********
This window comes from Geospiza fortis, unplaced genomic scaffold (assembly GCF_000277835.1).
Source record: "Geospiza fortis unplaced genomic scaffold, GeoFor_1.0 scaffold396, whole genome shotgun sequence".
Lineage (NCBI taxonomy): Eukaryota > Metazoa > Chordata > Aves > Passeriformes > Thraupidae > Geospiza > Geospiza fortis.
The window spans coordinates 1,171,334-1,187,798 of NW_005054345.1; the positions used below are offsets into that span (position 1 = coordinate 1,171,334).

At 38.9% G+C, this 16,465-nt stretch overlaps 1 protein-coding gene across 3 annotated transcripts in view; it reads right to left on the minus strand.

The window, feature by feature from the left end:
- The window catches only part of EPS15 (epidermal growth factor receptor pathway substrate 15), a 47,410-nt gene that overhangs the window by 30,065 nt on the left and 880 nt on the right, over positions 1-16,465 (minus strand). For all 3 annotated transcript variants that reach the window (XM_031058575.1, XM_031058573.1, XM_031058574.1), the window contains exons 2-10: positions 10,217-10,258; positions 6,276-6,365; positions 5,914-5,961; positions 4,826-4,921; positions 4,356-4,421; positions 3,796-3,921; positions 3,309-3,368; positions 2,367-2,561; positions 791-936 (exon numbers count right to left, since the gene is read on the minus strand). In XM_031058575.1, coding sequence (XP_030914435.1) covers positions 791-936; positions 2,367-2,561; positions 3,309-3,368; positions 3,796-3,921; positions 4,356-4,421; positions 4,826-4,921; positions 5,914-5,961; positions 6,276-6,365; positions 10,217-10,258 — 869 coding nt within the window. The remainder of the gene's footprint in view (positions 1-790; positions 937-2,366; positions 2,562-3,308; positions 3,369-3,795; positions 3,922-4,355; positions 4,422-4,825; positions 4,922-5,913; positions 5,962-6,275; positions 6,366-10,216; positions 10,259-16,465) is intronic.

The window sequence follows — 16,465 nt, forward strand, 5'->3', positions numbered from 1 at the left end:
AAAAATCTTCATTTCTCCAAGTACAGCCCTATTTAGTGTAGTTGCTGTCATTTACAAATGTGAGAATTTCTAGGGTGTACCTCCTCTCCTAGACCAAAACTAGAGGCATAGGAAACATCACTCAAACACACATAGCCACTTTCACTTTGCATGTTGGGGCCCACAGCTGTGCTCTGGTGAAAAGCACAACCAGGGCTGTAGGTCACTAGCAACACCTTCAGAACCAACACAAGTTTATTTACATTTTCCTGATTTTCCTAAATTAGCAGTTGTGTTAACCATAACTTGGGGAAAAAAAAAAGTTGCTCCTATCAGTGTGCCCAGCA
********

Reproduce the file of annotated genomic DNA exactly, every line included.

This window comes from Geospiza fortis, unplaced genomic scaffold (assembly GCF_000277835.1).
Source record: "Geospiza fortis unplaced genomic scaffold, GeoFor_1.0 scaffold396, whole genome shotgun sequence".
Lineage (NCBI taxonomy): Eukaryota > Metazoa > Chordata > Aves > Passeriformes > Thraupidae > Geospiza > Geospiza fortis.
The window spans coordinates 1,171,334-1,187,798 of NW_005054345.1; the positions used below are offsets into that span (position 1 = coordinate 1,171,334).

At 38.9% G+C, this 16,465-nt stretch overlaps 1 protein-coding gene across 3 annotated transcripts in view; it reads right to left on the minus strand.

The window, feature by feature from the left end:
- The window catches only part of EPS15 (epidermal growth factor receptor pathway substrate 15), a 47,410-nt gene that overhangs the window by 30,065 nt on the left and 880 nt on the right, over positions 1-16,465 (minus strand). For all 3 annotated transcript variants that reach the window (XM_031058575.1, XM_031058573.1, XM_031058574.1), the window contains exons 2-10: positions 10,217-10,258; positions 6,276-6,365; positions 5,914-5,961; positions 4,826-4,921; positions 4,356-4,421; positions 3,796-3,921; positions 3,309-3,368; positions 2,367-2,561; positions 791-936 (exon numbers count right to left, since the gene is read on the minus strand). In XM_031058575.1, coding sequence (XP_030914435.1) covers positions 791-936; positions 2,367-2,561; positions 3,309-3,368; positions 3,796-3,921; positions 4,356-4,421; positions 4,826-4,921; positions 5,914-5,961; positions 6,276-6,365; positions 10,217-10,258 — 869 coding nt within the window. The remainder of the gene's footprint in view (positions 1-790; positions 937-2,366; positions 2,562-3,308; positions 3,369-3,795; positions 3,922-4,355; positions 4,422-4,825; positions 4,922-5,913; positions 5,962-6,275; positions 6,366-10,216; positions 10,259-16,465) is intronic.

The window sequence follows — 16,465 nt, forward strand, 5'->3', positions numbered from 1 at the left end:
AAAAATCTTCATTTCTCCAAGTACAGCCCTATTTAGTGTAGTTGCTGTCATTTACAAATGTGAGAATTTCTAGGGTGTACCTCCTCTCCTAGACCAAAACTAGAGGCATAGGAAACATCACTCAAACACACATAGCCACTTTCACTTTGCATGTTGGGGCCCACAGCTGTGCTCTGGTGAAAAGCACAACCAGGGCTGTAGGTCACTAGCAACACCTTCAGAACCAACACAAGTTTATTTACATTTTCCTGATTTTCCTAAATTAGCAGTTGTGTTAACCATAACTTGGGGAAAAAAAAAAGTTGCTCCTATCAGTGTGCCCAGCA